Abroad in America: It’s Been an Awful Few Days

Opinions on the matter are strong and pointed, as you might imagine, particularly since such a move would have grave constitutional implications — because the president is proposing to use an executive order to do it, he would effectively be circumventing Congress in making policy.

At issue is the 14th Amendment of the Constitution, which says that “All persons born or naturalized in the United States, and subject to the jurisdiction thereof, are citizens of the United States and of the state wherein they reside.” (Congress, the legislative arm of the federal government, handles the Constitution.)

Mr. Trump’s supporters argue that the amendment applies only to freed slaves, not to children of immigrants born on American soil.

Mr. Trump discussed birthright citizenship while campaigning for president, and since then, his administration has been quietly batting the issue around.

“The notion that simply being born within the geographical limits of the United States automatically confers U.S. citizenship is an absurdity — historically, constitutionally, philosophically and practically,” Michael Anton, a lecturer at Hillsdale College and a former national security official in the Trump administration, wrote in The Washington Post in July.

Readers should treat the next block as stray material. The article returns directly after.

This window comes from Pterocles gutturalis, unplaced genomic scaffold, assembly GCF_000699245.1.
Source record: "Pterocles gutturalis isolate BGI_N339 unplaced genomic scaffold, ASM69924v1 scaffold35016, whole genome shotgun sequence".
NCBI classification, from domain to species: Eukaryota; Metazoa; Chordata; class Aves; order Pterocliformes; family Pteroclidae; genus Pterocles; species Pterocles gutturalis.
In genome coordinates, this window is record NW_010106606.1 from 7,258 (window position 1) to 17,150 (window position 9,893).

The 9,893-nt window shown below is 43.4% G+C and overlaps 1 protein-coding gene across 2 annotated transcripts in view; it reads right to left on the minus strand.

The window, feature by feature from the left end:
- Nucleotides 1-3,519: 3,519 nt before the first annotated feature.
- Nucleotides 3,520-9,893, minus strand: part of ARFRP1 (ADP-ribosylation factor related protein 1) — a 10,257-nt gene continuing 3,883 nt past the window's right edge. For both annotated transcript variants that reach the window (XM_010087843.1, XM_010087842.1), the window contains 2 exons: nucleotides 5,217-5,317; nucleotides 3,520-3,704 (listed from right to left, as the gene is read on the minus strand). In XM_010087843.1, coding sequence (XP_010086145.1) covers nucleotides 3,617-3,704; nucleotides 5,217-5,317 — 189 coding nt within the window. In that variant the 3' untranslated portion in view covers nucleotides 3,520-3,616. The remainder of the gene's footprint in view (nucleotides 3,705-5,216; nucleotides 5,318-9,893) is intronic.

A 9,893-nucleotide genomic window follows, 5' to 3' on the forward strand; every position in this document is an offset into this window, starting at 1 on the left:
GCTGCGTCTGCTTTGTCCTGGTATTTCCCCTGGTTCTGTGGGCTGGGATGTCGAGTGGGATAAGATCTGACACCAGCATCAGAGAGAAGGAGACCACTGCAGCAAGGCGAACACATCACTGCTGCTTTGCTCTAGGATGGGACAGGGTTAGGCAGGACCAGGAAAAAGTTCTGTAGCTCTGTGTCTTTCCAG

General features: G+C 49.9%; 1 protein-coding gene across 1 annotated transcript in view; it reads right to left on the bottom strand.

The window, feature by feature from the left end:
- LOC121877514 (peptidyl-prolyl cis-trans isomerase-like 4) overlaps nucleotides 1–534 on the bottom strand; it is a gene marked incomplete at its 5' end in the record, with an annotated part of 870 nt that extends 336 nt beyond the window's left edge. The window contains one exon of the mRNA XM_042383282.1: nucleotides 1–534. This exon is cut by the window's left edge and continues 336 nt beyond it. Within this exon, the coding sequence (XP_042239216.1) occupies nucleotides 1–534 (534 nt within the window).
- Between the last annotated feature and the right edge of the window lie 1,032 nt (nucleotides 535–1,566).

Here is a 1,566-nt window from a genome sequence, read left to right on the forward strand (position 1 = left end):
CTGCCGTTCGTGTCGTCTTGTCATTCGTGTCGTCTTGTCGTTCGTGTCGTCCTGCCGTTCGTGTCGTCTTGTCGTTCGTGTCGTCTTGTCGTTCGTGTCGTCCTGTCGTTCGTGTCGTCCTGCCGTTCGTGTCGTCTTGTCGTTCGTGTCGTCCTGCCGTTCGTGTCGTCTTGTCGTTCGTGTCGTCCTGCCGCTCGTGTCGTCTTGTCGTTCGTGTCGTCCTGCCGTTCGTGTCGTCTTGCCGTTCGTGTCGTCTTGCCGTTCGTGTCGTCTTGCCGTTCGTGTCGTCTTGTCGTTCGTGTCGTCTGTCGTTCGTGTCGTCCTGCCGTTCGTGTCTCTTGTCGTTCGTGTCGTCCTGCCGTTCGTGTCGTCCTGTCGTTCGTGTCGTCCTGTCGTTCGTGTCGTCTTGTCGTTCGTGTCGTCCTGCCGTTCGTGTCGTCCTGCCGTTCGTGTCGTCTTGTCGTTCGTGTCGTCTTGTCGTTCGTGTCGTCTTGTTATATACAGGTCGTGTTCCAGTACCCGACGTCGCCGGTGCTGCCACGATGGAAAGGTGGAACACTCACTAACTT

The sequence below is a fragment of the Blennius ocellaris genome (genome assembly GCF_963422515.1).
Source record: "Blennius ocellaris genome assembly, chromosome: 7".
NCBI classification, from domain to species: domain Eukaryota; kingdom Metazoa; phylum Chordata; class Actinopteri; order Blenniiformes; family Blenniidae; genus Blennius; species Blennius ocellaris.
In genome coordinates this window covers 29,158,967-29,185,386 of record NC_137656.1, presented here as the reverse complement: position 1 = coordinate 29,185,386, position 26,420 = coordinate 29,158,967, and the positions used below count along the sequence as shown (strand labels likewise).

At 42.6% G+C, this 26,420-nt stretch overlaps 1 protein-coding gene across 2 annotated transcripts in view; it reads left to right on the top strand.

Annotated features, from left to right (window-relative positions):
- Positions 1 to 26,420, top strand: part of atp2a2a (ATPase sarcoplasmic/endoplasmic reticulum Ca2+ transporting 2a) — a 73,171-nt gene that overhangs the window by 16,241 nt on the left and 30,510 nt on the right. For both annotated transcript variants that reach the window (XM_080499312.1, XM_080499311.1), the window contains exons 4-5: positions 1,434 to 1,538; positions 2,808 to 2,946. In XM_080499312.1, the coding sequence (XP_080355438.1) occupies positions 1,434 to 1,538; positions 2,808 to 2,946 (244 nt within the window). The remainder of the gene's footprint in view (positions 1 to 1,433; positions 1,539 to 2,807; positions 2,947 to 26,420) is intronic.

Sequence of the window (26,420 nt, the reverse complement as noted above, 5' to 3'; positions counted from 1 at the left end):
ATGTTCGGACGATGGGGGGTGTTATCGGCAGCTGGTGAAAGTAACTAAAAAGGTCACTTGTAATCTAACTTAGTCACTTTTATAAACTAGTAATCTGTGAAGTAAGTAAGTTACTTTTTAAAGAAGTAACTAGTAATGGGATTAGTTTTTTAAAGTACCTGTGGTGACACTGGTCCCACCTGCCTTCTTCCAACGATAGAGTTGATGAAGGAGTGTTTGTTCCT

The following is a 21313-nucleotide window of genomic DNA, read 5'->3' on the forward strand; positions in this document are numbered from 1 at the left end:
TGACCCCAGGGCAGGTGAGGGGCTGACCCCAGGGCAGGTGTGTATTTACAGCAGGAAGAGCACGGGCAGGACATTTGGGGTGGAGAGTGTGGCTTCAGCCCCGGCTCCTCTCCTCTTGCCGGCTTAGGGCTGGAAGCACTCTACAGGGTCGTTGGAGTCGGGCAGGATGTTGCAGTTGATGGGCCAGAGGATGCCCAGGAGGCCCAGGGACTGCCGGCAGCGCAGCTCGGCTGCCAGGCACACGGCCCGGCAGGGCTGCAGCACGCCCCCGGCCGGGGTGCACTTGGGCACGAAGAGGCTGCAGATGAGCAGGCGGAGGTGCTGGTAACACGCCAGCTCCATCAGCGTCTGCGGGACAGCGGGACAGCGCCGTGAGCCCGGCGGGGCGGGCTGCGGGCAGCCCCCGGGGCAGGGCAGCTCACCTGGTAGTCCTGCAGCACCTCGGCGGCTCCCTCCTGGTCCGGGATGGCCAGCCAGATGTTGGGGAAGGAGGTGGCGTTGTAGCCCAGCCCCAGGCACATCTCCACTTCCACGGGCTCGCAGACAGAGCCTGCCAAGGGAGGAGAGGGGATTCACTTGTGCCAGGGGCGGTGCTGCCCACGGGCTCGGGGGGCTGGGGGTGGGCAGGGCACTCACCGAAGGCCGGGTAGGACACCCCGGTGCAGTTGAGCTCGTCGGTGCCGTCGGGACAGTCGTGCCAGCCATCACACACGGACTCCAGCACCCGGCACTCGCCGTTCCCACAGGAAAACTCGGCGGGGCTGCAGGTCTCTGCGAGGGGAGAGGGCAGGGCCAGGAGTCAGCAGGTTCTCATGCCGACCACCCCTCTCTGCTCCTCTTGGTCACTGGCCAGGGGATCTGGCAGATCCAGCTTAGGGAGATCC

Soon after the news broke on Tuesday, the conservative commentator Bill Kristol, an implacable critic of Mr. Trump, condemned the president’s announcement on Twitter and said it presented a dilemma for Trump supporters: “Do they support Trump or the Constitution?”

Writing in The Hill earlier this year, Linda Chavez, a former official in the Reagan administration and now the director of the Becoming America Initiative, an advocacy group, said that the president’s constitutional interpretation is just plain wrong, resting on the “tortured” insertion of an extraneous “or” into the original congressional argument.

The proposal, she said, would “narrow the definition of U.S. citizenship and deny the birthright of millions of Americans, including not only the estimated 4.5 million children born to at least one parent who resides illegally in the country but also to millions more whose parents reside here legally as permanent legal residents, students and temporary visa holders.”

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